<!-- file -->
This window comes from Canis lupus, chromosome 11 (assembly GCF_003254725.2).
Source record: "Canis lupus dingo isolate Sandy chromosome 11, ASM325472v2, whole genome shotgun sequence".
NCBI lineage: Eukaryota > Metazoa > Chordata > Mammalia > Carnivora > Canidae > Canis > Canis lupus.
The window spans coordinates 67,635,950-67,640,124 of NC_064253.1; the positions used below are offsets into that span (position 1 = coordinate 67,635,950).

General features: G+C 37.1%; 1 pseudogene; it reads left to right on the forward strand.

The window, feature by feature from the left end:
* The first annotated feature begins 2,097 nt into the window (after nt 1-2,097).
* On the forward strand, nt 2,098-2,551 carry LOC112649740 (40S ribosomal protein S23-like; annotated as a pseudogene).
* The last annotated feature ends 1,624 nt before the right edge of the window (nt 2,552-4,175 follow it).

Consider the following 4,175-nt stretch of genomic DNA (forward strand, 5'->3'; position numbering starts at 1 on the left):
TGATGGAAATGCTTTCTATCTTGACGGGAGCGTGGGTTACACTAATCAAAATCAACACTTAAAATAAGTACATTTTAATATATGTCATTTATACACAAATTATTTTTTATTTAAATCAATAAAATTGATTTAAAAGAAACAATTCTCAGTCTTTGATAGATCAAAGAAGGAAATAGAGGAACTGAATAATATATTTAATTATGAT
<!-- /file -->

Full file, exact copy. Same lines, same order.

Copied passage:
This window comes from Canis lupus, chromosome 11 (assembly GCF_003254725.2).
Source record: "Canis lupus dingo isolate Sandy chromosome 11, ASM325472v2, whole genome shotgun sequence".
NCBI lineage: Eukaryota > Metazoa > Chordata > Mammalia > Carnivora > Canidae > Canis > Canis lupus.
The window spans coordinates 67,635,950-67,640,124 of NC_064253.1; the positions used below are offsets into that span (position 1 = coordinate 67,635,950).

General features: G+C 37.1%; 1 pseudogene; it reads left to right on the forward strand.

The window, feature by feature from the left end:
* The first annotated feature begins 2,097 nt into the window (after nt 1-2,097).
* On the forward strand, nt 2,098-2,551 carry LOC112649740 (40S ribosomal protein S23-like; annotated as a pseudogene).
* The last annotated feature ends 1,624 nt before the right edge of the window (nt 2,552-4,175 follow it).

Consider the following 4,175-nt stretch of genomic DNA (forward strand, 5'->3'; position numbering starts at 1 on the left):
TGATGGAAATGCTTTCTATCTTGACGGGAGCGTGGGTTACACTAATCAAAATCAACACTTAAAATAAGTACATTTTAATATATGTCATTTATACACAAATTATTTTTTATTTAAATCAATAAAATTGATTTAAAAGAAACAATTCTCAGTCTTTGATAGATCAAAGAAGGAAATAGAGGAACTGAATAATATATTTAATTATGAT